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British Columbia dairy farmers come together in face of flooding

City of Abbotsford Facebook page flooding BC.jpg
Dairy community is grateful for overwhelming offers of support and assistance.

Recent flooding in British Columbia created severe challenges for the region’s dairy farmers as well as the entire agriculture community. 

At the same time, it once again demonstrated the strength of local farming community, said the British Columbia Dairy Association.

More than 60 dairy farms in the Fraser Valley were under evacuation order due to flooding. Affected farmers, their neighbors, and total strangers rallied to evacuate thousands of cattle to high ground. Dairy farmers not affected by the flooding welcomed these cattle to their own farms, ensuring they are milked, fed, and cared for until they can return to their home farms.

The association said dozens of people reached out to offer of assistance, donate to affected farmers, and offer words of encouragement.

“This has been the most challenging year for dairy farmers in British Columbia I can recall, with drought, pandemic, and now flood,” said Holger Schwichtenberg, chair of the association’s board and an Agassiz dairy farmer. “And yet, as this event demonstrates, it has also been a year of coming together. We will work through this disaster and do what we can with the circumstances we’ve been handed. Farmers are nothing if not resilient.”

Milk pickup

Due to road closures the British Columbia Milk Marketing Board temporarily suspended milk pickup at many local dairy farms. Milk trucks were unable to get to many farms due to flooding, and even when a farm was accessible, the truck may not be able to get its milk to a processing plant.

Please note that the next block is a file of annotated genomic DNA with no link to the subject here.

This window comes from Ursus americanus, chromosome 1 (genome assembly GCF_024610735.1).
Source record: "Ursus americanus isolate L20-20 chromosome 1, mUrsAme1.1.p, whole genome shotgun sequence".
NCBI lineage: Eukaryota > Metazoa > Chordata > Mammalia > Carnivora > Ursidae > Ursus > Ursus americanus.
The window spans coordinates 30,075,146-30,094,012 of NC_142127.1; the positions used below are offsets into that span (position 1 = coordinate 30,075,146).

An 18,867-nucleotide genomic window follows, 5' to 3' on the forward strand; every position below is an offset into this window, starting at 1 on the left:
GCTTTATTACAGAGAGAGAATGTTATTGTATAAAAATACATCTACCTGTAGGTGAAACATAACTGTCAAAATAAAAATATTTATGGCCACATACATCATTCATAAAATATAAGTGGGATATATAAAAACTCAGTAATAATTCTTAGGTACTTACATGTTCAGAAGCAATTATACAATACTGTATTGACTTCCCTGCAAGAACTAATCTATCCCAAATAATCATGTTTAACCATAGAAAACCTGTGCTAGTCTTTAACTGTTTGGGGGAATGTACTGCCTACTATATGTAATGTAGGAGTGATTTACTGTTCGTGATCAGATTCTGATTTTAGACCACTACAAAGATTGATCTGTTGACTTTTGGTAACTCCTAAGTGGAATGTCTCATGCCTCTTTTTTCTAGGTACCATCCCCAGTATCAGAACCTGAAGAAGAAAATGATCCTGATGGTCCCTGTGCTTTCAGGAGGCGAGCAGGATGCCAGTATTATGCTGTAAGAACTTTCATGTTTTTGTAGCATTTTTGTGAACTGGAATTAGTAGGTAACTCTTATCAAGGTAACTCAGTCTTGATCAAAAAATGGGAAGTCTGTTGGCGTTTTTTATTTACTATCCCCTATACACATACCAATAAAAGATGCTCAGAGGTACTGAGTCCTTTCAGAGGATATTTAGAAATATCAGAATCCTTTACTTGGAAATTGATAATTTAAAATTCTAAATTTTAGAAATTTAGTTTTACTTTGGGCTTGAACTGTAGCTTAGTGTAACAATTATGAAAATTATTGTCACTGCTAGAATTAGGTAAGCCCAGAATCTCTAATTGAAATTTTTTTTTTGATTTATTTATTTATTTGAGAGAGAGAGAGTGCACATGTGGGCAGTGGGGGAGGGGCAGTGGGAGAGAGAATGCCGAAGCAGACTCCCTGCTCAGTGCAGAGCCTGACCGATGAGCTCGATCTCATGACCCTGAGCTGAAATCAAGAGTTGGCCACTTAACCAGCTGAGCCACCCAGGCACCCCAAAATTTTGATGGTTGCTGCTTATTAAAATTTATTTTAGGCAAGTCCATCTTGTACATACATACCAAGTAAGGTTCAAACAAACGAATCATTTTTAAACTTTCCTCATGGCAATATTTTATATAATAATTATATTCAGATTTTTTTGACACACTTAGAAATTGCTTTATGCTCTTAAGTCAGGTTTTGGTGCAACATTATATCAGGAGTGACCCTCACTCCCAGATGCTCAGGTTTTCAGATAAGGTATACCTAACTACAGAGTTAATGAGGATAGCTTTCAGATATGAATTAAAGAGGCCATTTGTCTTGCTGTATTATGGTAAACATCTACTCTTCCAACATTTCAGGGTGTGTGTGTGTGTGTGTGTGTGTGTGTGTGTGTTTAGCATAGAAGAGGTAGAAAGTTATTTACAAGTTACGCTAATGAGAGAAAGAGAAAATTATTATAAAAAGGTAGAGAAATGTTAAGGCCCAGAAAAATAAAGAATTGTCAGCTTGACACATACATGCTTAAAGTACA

It is too early to know what impact this might have on the supply of milk products in stores. The British Columbia Milk Marketing Board prioritized deliveries to fluid plants to ensure consumers’ needs are served.

Support for dairy farmers

Many members of the public have reached out asking how they can support dairy farmers impacted by flooding.

“The impacts are widespread for all types of farms as well as other businesses and our neighbors,” Schwichtenberg said. Our hearts are with everyone who is affected. We are doing everything we can to support our members through this emergency.”

He noted that the association is not a registered charity. However, in response to interest from the public it has set up an emergency recovery fund. All funds raised will be used to provide urgently needed services and supplies for dairy farms and their families who have been impacted by this catastrophic event.

Electronic transfers can be made to [email protected] 

Donations by direct deposit can be made to:

British Columbia Dairy Association
Transit #: 00320
Bank #: 003
Account #: 1002658
Remittance email: [email protected]

TAGS: Business
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